Headmaster’s Weekly Message

Thoughts from Chapel, the Academy’s morning assembly in historic Fuller Hall

As a teacher of literature and composition for over 30 years, I have come to value the truth in stories and the character of story tellers. Over the past week, I have heard three stories that I think highlight important truths about our community and important character traits of people who make communities loving and safe.

The first two stories come from Capstone Day and were told by Dorothy Baxter, the administrative assistant who helps Hank Eaton, Morse Chair of Innovation and Entrepreneurship, organize Capstone Day. First, Dorothy related the story of a Capstone evaluator who left her purse in a venue early in the day. When she returned hours later, she found her purse where she had left it with all of its contents still inside and untouched. She told Dorothy that where she comes from this would not have been the case; the purse would have been ransacked or stolen altogether. She was amazed by level of integrity we have here.

The second also involves another Capstone evaluator who left something behind. In this case, the evaluator left her packet of score sheets in the Mayo Center Lounge, and Dorothy knew she was headed to the Hilltopper restaurant for her next presentation. She asked a student (whom she didn't know) if he would run the packet to the Hilltopper, which is located off campus, hundreds of yards away. He immediately jumped up and literally ran to the Hilltopper to deliver the packet. The evaluator was amazed that a student would volunteer to do that, and when he returned to the Mayo Center, Dorothy said that he was her hero. Wanting to give him credit, she asked him his name, but he simply walked away, saying, "Heroes never tell."

The third story comes from Van Culver, a proctor at the Maple Center dorm and the custodian for the first floor of Streeter Hall. He was in the hallway near the Dining Hall when a girl (he thinks her name is Aliyah) came out of the bathroom and apologized. "I'm sorry," she said, "but someone has smeared toothpaste all over a mirror and sink in there. I know you work so hard to keep our school clean and safe, and I'd like to clean it up for you." Instead of accepting her request for cleaning materials, Van cleaned the mess while Aliyah stood guard at the door. Van told the story not only because it was the first case of anything like vandalism all semester, but also because it showed how giving and helpful our students are even at this stressful time of year.

These three stories say something about our students and the relationships they have with the adults here. First, our students love to help, love to serve, and love to care for others. These acts of selfless service make them happy. Like the anonymous hero in Dorothy's story, they do not want any glory; the love of service, the satisfaction of knowing what they do matters, and the joy of others are enough for them. These stories also show that our students trust and care for the adults around them, even strangers, even staff who are not their teachers, even people they only know from a distance. We know here through experience something that a wealth of educational research has proven: close teen-adult relationships are the key to resilience, success, and community in a school. These stories display that we have this closeness here in spades.

These stories also say something about their tellers, too. Dorothy and Van do not hold positions of great authority here. Their jobs are support positions; they are not ever in the spotlight, and they never expect public recognition for what they do. They are happiest serving behind the scenes and will probably not be happy that I am mentioning them now. However, just as important as their service, is their love of young people and their optimism in the ability of teenagers to do good in the world even when they make mistakes. In telling her stories, Dorothy was visibly proud of these two young men and that they were part of our community. She sought me out after a long day intentionally to share their stories. Similarly, Van was so impressed by Aliyah that he sought me out early in the morning, knowing that the day before had been a hard one here, to let me know that though some students had committed a thoughtless act, other students were shining quietly in the background. He wanted that good news of thoughtfulness to triumph over the negativity generated by thoughtlessness.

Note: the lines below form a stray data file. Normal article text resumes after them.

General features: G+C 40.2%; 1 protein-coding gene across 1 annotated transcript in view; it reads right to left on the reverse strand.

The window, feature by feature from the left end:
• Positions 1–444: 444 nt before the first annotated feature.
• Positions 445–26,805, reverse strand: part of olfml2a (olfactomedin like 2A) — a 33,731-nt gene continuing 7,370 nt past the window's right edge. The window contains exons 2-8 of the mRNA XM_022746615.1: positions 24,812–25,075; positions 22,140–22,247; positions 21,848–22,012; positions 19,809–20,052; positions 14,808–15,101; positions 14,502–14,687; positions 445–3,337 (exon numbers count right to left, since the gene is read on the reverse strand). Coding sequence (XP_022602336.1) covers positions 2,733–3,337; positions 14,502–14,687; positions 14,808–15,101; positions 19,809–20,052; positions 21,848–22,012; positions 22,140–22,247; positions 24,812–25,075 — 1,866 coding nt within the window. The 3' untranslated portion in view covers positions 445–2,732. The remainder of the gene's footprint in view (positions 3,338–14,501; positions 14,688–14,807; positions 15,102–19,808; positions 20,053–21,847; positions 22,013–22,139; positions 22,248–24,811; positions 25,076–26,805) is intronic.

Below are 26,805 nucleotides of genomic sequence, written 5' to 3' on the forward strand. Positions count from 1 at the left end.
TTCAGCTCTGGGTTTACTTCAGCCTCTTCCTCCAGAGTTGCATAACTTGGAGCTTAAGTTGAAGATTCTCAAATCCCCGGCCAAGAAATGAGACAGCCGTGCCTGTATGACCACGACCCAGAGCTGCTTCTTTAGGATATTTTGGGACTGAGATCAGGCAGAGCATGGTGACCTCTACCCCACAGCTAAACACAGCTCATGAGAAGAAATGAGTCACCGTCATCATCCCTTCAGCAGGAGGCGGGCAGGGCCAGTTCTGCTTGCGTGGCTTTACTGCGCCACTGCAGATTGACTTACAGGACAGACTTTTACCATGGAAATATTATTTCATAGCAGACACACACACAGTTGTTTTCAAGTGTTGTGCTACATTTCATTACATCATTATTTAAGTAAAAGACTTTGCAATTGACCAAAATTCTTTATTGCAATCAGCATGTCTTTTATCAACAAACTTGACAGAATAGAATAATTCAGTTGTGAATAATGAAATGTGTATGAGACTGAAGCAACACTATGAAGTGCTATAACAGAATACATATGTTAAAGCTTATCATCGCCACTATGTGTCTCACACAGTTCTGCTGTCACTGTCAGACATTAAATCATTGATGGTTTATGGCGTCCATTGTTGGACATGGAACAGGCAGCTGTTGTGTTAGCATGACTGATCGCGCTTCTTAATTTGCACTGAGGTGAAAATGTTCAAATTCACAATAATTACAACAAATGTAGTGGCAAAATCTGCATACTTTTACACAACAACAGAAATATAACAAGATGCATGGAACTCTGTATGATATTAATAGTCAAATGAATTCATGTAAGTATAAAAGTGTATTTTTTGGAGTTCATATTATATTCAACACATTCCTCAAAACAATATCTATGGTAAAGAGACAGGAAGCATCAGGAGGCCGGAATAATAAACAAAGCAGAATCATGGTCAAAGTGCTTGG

As we head into exams-and-end-of-semester-preparing-for-holidays stress, these stories have lightened my mood and helped me focus on what is important here. Yes, teens commit thoughtless acts through immaturity and ignorance, and, yes, it is our responsibility to be vigilant and educate them about the consequences of their actions. They do, however, also commit thoughtful acts. Like the rest of us, individually and collectively, they are imperfect, but genuinely good. Likewise, being around people like Dorothy and Van lifts me up at this time of year. They went out of their way to share their good news. Instead of quietly keeping their stories to themselves, they shared them so the light of these young people could brighten my day. My hope is that as we head into our semester break, these stories help lift you too, and may we all, like Dorothy and Van, take some time to share our good news with those we love.

800 teenagers were focused on the diminutive figure on stage. Senior Elizabeth Rowell stood behind a microphone with only a music stand for a podium, delivering her Chapel Talk as part of her Public Speaking class. As she recounted the events that caused her "whole world to go dark"—finding out Chuck E. Cheese wasn't real ("Chuck E. Cheese didn't lie; he WAS the lie!")—the audience was attentive and supportive. They laughed at her jokes, they engaged with her story, and they appreciated her self-deprecating and enthusiastic delivery.

As I sat on stage watching this scene play out, I was impressed by Elizabeth's courage and confidence. I see her almost every morning, as she is the first student in Colby Hall each day, and she is always cheerful. I have looked forward to teaching her next semester. I knew she is smaller than the rest of her peers, but I never realized how big her heart is—or how articulate and funny she is. As she finished and delivered her main message ("I decided that I could still love all the things I loved before, even if they weren't real."), something special happened: one brave person stood up, then a couple more, and within seconds, the whole hall was filled with applause, as the student body rose to acknowledge Elizabeth's courage and skill.